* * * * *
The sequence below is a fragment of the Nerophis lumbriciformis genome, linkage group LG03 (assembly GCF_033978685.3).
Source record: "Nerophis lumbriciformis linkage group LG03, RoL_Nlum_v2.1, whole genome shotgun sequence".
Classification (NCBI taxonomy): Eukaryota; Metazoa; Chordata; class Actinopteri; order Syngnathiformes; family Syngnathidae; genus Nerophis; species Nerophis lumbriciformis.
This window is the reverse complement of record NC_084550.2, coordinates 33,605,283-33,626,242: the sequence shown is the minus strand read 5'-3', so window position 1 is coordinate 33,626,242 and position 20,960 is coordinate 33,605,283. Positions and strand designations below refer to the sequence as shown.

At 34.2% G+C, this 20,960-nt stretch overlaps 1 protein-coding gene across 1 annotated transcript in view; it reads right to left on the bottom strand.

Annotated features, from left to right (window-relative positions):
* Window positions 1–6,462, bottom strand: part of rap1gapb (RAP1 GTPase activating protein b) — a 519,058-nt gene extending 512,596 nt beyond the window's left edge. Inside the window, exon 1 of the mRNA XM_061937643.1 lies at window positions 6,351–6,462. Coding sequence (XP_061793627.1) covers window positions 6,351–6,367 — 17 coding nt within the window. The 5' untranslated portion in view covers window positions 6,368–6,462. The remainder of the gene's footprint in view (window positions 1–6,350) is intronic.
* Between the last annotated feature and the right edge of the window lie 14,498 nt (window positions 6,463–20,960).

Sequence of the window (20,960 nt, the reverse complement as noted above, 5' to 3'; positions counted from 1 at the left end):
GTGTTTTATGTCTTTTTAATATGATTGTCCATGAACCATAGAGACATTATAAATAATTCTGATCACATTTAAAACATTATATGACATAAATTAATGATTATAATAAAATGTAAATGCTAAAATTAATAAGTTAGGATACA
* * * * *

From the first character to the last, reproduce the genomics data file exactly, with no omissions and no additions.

The sequence below is a fragment of the Nerophis lumbriciformis genome, linkage group LG03 (assembly GCF_033978685.3).
Source record: "Nerophis lumbriciformis linkage group LG03, RoL_Nlum_v2.1, whole genome shotgun sequence".
Classification (NCBI taxonomy): Eukaryota; Metazoa; Chordata; class Actinopteri; order Syngnathiformes; family Syngnathidae; genus Nerophis; species Nerophis lumbriciformis.
This window is the reverse complement of record NC_084550.2, coordinates 33,605,283-33,626,242: the sequence shown is the minus strand read 5'-3', so window position 1 is coordinate 33,626,242 and position 20,960 is coordinate 33,605,283. Positions and strand designations below refer to the sequence as shown.

At 34.2% G+C, this 20,960-nt stretch overlaps 1 protein-coding gene across 1 annotated transcript in view; it reads right to left on the bottom strand.

Annotated features, from left to right (window-relative positions):
* Window positions 1–6,462, bottom strand: part of rap1gapb (RAP1 GTPase activating protein b) — a 519,058-nt gene extending 512,596 nt beyond the window's left edge. Inside the window, exon 1 of the mRNA XM_061937643.1 lies at window positions 6,351–6,462. Coding sequence (XP_061793627.1) covers window positions 6,351–6,367 — 17 coding nt within the window. The 5' untranslated portion in view covers window positions 6,368–6,462. The remainder of the gene's footprint in view (window positions 1–6,350) is intronic.
* Between the last annotated feature and the right edge of the window lie 14,498 nt (window positions 6,463–20,960).

Sequence of the window (20,960 nt, the reverse complement as noted above, 5' to 3'; positions counted from 1 at the left end):
GTGTTTTATGTCTTTTTAATATGATTGTCCATGAACCATAGAGACATTATAAATAATTCTGATCACATTTAAAACATTATATGACATAAATTAATGATTATAATAAAATGTAAATGCTAAAATTAATAAGTTAGGATACA